New York City wasn’t always a lobster town.
Fifteen years ago, Ms. Povich decided to change that. She first learned to love lobster in the backyard of her grandparents’ house in Maine, which had a kosher kitchen but an enclosed outdoor space for the family to indulge in the shellfish.
She and her husband Ralph started out selling whole lobsters in a building they purchased in Red Hook, Brooklyn. Soon after, he drove seven hours to Maine a couple of times a week to bring back fresh lobster meat and split-top rolls, which the couple says are much better suited for a lobster roll than the side-split version, the only like then. available in New York.
They have built a lively business and a reputation for being a great place to spend a summer Saturday afternoon.
The pandemic has upended everything at the Red Hook Lobster Pound. Prices increased across the board, and by mid-2022, Ms. Povich felt she had no choice but to increase the price of her signature item, a lobster roll and fries.
These days, business seems precarious. The restaurant is open year-round, but the lobster rolls are truly a treat in hot weather, and this summer, a particularly rainy and humid season, fewer people have come to Red Hook. Sales are down for the first time in years, Ms. Povich said, and winter is upon us.
Ms. Povich has deep relationships with her lobster suppliers and said she is getting the best deal possible for the highest quality meat. She’s not willing to downgrade her excellent frozen fries to just average ones. But she has already made some concessions to an economy that has affected restaurants across the city.
It stopped offering free coleslaw with a lobster roll after seeing too many customers throw it away with the trash.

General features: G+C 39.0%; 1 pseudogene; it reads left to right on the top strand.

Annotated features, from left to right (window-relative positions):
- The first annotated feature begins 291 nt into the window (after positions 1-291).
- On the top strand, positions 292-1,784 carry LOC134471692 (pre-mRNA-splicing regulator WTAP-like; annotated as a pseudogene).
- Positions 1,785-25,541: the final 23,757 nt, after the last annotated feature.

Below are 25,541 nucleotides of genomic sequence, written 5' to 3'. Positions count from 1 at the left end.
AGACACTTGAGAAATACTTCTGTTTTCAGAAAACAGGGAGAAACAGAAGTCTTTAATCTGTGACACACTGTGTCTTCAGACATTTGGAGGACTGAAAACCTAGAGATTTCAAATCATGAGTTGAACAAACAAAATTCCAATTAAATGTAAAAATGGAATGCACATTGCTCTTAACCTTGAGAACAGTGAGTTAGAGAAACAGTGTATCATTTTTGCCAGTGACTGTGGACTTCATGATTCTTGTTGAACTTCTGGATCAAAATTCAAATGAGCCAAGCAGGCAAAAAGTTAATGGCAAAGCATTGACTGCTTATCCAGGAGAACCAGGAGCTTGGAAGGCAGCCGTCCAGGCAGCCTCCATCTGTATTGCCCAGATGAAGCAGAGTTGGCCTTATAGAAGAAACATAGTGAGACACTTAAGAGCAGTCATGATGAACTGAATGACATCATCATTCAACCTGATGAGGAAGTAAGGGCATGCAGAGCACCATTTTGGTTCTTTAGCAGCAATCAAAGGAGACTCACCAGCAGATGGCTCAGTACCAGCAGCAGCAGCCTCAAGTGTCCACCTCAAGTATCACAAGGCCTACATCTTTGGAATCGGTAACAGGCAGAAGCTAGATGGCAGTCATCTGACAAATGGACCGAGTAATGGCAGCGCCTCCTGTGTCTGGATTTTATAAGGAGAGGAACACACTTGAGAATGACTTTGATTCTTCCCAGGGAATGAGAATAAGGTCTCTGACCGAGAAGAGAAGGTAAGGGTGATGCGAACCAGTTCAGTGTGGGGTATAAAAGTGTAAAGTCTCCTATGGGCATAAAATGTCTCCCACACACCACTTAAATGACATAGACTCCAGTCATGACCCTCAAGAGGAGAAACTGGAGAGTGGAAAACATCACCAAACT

He replaced porcelain plates with aluminum plates, which are better suited to outdoor dining and require less water and less labor to clean.
And the longtime $25 Wednesday night lobster dinner, beloved by locals and loyal customers, is being discontinued as the cost of lobster rises.
But some costs cannot be avoided.
Every now and then, a lobster claw falls to the ground and has to be thrown away, which is especially painful when each ounce is worth $2.50.
It costs almost $400 a month to keep the website running and another $450 to list the restaurant on the Resy reservation service. Ms. Povich accepted that she will continue to lose money on Seamless, the food delivery service, where a lobster roll and fries costs $44.77—and the restaurant takes home $24.75.
Two customers recently used phony credit cards to place online orders, he said, so the restaurant had to absorb that couple hundred dollars. But staying on delivery apps could attract new customers, so it seems too risky to abandon.
Then there’s the near-constant cycle of repairs and maintenance, the 3% credit card fees that add up to about $73,000 a year, and even the liability policy under which a customer with a wobbly molar who chips a tooth on a lobster roll gets $5,000 in dental work covered by the restaurant, no questions asked.
And the complaints about prices are starting to arrive. Customers almost never say anything in person. But on Yelp, or on Google Reviews, the complaints he sees are consistent: There’s not enough lobster to justify the price. Ms. Povich can’t see a way to lower costs without cutting corners.
He just wishes New Yorkers struggling with rent, heating bills and groceries would understand that they’re dealing with the same problems, in the same unaffordable city.
However, Ms. Povich said, “I would rather have people complain about my prices than my food.”
Produced by Eden Weingart, Eva Edelheit and Dagny Salas. Development of Gabriele Gianordoli AND Aliza Aufrichtig.